I want to talk about the art, because it’s some of the best work Marvel is putting out right now. With all respect to Hickman and Petit, I have to say that I feel like Checchetto and Wilson are the MVPs of this title. I’ve wanted these guys on a Spider-Man book since they did Daredevil together, and they’re exceeding my greatest expectations. The action sequences are full of energy, but I’m in love with their small character moments, like the aforementioned stakeout scene, or the scene between Peter, Ben, and Jonah. I feel like these moments are even harder for artists to pull of than action, because you have to nail the characters and the tone of the scene and keep your readers’ interest without the aid of superheroics, which Checchetto is able to do through sympathetic faces and Wilson can do with bright, yet soft color choices. Do you have a favorite, “small” moment from this issue?

Zac: Checchetto and Wilson are superb. I think my favorite small moment is when Peter asks Ben and Jonah about the map on their wall, and they get all shifty about answering the question. It’s a funny moment, but it also suggests that we might be in for an espionage story on top of the action-packed stuff we’re used to. I’m excited to see more of what Ben and Jonah get up to.

Anthony: Yes! Give me a Front Line spinoff series (assuming that’s what Ben and Jonah name their company). Great moment. The action sequences are pretty great too, though. I keep coming back to the page turn where Spider-Man punches out Bullseye. There’s so much power and momentum throughout the whole fight, culminating in that awesome moment. Did that hit you the same way it hit me?

Zac: Well, I ducked in my chair while I was reading, so yeah! I think there’s this awesome wind up that happens in the page before. The biggest panel you have in that previous page is really zoomed out, so there’s a ton of dead space. And then the next page, it’s Spidey sending Bullseye flying in our direction, like he’s bursting out of the art. So. Freaking. Good.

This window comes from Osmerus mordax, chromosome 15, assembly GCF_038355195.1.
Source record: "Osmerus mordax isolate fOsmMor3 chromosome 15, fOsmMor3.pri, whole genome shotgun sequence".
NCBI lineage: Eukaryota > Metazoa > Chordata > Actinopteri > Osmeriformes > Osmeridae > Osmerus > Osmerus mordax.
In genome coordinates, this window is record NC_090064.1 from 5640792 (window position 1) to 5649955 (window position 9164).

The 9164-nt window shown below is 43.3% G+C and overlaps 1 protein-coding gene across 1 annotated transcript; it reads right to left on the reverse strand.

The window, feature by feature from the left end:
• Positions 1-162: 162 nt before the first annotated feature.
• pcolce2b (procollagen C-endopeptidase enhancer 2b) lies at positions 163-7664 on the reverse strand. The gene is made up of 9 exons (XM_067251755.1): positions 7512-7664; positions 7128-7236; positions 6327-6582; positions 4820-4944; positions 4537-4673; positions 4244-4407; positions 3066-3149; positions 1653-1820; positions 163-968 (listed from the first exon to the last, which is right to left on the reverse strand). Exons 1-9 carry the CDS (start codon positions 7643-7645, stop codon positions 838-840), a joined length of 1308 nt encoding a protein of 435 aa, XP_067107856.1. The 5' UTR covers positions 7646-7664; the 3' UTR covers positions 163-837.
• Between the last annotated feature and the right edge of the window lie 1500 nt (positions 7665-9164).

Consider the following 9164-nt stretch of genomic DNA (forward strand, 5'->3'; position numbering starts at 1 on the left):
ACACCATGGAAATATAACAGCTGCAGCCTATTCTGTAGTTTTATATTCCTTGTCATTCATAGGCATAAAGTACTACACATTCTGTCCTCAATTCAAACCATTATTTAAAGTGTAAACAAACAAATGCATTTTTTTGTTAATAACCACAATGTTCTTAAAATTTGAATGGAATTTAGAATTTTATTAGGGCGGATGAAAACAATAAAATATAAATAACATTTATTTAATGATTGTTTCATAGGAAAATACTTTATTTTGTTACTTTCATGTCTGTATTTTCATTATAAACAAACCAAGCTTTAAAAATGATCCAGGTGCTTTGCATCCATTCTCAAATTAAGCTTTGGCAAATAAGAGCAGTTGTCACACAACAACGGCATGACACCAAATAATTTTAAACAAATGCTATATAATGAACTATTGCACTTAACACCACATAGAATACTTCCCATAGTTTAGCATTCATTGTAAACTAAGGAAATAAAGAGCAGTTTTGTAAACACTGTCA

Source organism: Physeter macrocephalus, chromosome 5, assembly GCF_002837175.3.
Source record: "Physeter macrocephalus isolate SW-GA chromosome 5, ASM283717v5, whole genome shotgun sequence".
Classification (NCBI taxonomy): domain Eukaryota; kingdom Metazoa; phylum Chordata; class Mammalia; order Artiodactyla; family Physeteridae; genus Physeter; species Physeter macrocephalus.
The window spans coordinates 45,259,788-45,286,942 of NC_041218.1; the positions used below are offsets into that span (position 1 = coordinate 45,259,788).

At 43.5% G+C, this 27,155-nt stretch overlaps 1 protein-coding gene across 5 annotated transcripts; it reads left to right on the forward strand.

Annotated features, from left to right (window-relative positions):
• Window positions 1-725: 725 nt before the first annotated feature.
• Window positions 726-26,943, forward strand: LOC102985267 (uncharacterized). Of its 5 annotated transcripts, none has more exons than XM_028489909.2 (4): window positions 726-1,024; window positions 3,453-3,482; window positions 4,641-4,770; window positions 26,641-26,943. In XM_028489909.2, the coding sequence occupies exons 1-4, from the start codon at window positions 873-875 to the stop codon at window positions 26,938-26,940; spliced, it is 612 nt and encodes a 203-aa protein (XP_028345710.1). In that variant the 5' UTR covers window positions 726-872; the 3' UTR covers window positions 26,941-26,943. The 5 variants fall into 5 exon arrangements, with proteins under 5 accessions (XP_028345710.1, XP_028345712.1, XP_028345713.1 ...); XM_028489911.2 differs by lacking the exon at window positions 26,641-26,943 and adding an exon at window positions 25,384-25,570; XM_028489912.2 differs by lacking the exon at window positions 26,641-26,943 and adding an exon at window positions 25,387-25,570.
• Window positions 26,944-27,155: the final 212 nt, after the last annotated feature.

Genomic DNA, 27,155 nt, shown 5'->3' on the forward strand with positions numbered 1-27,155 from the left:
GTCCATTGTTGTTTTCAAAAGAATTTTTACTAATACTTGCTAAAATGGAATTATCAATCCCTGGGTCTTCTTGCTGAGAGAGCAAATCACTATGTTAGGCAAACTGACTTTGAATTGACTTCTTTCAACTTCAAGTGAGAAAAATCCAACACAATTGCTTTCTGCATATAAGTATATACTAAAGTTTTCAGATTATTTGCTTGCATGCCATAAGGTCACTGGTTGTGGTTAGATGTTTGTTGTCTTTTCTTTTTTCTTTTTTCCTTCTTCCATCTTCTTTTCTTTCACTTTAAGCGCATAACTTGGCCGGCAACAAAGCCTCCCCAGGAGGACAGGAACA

Anthony: SO freaking good. And, of course, Petit rounds out the art team with his lettering, which complements the work perfectly and keeps those fight sequences moving along at a fast pace.

The smaller, lowercase lettering is something that’s set the Ultimate comics apart from the mainstream Marvel comics for years. How do you feel about the Ultimate lettering style?

Zac: I like it, because it leaves more room for a letterer to work. Even simply having the choice of putting something in all-caps. I love the rhythm and versatility Petit shows in this issue. Yes, the Ultimate-style lettering is subdued and small, but Petit’s sound effects are not at all. Everything from the giant but see-through “CRASH” letters of a crane hitting the ground (you hear the noise, so deafening that it almost seems hollow) to the colorful lettering of Green Goblin’s suit blasts. And I love that little “THWIP” that shows up, so small on the page, when Spider-Man is trying to nab one of Bullseyes’ cards. It feels so cheeky.

Anthony: Ultimate Spider-Man has genuinely become my favorite monthly title that Marvel is currently putting out. I still have a million questions about this new universe, and about the ramifications of Peter not being bit by that spider as a teenager (what happened to Gwen??), but I’m not even sure I need the answers. I’m just happy to be along for this ride.

Zac: It is such a fun ride. This creative team is killing it, and I think that with people as amazing at their jobs as Hickman, Checchetto, Wilson, and Petit, things are only going to get better from here!

Anthony Composto - EIC
Anthony Composto - EIC
Editor-in-Chief for Monkeys Fighting Robots. A lifelong fan of Spider-Man and the Mets, Anthony loves an underdog story. He earned his B.A. in English because of his love for words, and his MBA because of his need for cash. He considers comics to be The Great American Art Form, and loves horror movies, indie dramas, action/thrillers, and everything in between.
Ultimate Spider-Man #3 came out last week, and I sat down with MFR editor Zac Owens to discuss the issue! About the story: PETER PARKER'S NEW LIFE GETS EVEN MORE COMPLICATED… Spider-Man sizes up the new hero Green Goblin! As they team up to fight a...A Conversation About ULTIMATE SPIDER-MAN #3